“The police can’t police without the trust and respect of the community, and the community will not allow policing by a police department that they think doesn’t trust them,” says Cuomo. “So you don’t really have an option. I liken it to a marriage, which is a bad analogy, but it has to work for both or it’s not going to work, right. And divorce is not an option here.”

Fuentes is a former Orange County assistant district attorney.

“I challenge all the police departments in our mid-Hudson Valley area to send out a big survey to your communities of color to find out exactly what it is they feel about your police department, your specific police officers and policing as a whole because I can guarantee you what you’re thinking is not what they’re thinking and experiencing,” Fuentes says. “And it is those voices that need to be heard to make a difference and to make sure EO203 is properly enacted throughout the region.”

Again, Sussman.

“There needs to be a newfound commitment to the ideals which were expressed by this requirement. The requirement cannot be circumvented by villages and towns, which have their town supervisor, police chief and town attorney doing the review,” Sussman says.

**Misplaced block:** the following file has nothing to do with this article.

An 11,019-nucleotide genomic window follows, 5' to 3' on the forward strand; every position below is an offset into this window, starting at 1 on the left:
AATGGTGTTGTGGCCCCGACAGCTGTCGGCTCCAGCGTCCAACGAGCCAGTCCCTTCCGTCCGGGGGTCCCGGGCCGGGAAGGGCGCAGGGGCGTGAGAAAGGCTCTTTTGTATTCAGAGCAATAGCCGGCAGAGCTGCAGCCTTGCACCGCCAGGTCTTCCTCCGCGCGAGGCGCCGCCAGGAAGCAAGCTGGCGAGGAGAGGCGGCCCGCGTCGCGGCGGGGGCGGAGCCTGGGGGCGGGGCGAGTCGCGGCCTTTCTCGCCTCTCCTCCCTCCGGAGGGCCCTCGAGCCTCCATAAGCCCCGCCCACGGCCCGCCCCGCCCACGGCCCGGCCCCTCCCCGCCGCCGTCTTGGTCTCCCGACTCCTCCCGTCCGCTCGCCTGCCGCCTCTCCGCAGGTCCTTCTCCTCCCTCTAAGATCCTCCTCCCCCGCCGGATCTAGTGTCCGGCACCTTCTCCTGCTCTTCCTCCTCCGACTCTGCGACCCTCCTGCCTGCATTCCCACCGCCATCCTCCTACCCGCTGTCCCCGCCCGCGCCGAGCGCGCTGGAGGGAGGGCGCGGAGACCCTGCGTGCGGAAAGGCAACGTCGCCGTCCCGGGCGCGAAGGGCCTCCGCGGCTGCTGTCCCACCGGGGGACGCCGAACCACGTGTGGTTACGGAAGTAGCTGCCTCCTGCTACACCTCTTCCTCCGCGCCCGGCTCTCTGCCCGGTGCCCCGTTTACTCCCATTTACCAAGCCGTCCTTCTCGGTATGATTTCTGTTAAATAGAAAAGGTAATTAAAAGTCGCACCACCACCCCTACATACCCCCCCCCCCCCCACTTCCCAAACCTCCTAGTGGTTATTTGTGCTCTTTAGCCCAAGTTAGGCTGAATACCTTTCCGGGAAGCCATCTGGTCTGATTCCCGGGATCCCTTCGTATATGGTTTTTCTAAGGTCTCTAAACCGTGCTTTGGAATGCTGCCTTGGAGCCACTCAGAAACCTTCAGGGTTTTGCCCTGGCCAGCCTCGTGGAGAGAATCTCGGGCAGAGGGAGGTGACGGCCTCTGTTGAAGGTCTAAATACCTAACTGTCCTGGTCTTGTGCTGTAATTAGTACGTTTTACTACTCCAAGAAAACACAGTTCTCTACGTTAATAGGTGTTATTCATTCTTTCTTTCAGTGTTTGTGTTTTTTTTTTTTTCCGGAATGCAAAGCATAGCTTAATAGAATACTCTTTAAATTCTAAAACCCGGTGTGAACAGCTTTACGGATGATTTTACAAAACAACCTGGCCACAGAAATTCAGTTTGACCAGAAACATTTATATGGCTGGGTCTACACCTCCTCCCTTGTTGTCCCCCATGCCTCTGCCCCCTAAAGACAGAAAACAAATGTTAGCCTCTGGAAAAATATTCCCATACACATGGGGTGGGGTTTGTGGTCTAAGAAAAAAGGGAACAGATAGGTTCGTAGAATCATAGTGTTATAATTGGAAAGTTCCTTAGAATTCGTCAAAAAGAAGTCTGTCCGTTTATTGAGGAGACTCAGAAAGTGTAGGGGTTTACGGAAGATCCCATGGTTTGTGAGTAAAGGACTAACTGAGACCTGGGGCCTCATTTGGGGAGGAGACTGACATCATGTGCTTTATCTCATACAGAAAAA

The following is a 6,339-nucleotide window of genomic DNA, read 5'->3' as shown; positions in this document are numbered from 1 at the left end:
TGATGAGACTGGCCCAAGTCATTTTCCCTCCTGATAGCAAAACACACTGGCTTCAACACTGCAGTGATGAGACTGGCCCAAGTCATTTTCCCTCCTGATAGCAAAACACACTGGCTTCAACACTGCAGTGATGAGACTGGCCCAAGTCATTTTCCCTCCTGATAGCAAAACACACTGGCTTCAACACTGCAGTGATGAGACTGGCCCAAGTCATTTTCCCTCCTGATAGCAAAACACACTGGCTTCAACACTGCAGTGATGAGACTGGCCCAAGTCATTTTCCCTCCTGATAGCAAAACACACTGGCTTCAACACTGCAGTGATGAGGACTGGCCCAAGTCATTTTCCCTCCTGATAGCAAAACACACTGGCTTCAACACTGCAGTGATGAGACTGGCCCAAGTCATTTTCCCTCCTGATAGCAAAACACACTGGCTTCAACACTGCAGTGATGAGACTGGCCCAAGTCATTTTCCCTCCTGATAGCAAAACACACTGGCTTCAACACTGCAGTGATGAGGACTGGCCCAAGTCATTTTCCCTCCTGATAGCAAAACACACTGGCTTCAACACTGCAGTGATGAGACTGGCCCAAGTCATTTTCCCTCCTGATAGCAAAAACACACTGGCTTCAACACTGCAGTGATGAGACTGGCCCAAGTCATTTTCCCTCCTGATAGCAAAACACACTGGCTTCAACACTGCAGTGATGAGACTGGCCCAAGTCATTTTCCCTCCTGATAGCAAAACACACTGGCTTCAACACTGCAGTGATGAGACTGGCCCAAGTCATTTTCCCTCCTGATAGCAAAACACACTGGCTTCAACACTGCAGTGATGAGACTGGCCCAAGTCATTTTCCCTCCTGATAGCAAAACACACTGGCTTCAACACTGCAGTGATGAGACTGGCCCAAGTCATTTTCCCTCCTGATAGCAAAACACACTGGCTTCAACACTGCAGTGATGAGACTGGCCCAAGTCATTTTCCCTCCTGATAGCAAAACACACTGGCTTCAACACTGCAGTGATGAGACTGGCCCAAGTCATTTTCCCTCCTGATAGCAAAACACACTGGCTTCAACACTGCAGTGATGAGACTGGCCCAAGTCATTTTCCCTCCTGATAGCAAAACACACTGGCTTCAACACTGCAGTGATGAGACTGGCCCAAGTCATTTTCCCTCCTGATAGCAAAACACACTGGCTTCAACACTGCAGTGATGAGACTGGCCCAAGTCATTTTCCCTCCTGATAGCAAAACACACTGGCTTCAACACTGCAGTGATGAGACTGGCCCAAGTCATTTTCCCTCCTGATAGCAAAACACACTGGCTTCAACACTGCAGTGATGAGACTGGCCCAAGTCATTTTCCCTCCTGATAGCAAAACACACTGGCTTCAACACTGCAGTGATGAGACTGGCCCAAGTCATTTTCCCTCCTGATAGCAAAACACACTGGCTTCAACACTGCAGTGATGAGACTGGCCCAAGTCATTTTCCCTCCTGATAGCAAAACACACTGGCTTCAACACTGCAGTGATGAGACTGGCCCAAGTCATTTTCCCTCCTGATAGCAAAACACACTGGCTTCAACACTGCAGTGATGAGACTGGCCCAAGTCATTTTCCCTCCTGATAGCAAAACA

That was never its purpose. That can’t be its purpose today.”

The letter, also addressed to state Attorney General Letitia James and state Comptroller Tom DiNapoli, contains four demands, one of which is to extend the time frame from April 1 to November 1 for municipalities to implement their reforms. Again, Cuomo:

“If you don’t have a plan by April 1, then the state’s not going to fund you, or we’ll put in a monitor over your police, and the monitor will make sure everybody’s working to get that plan done,” Cuomo says.

Marc Pessin is with the Rockland People’s Panel on Policing.

“The panel was formed because we had an experience with the committees that were set up by the police and the townships,” says Pessin. “What we found out was, our experience was that they were not transparent, nobody knew that they were happening, the public was not invited, people were hand selected to come.”

He highlights that Cuomo’s executive order came after the death of George Floyd in Minneapolis in police custody last year.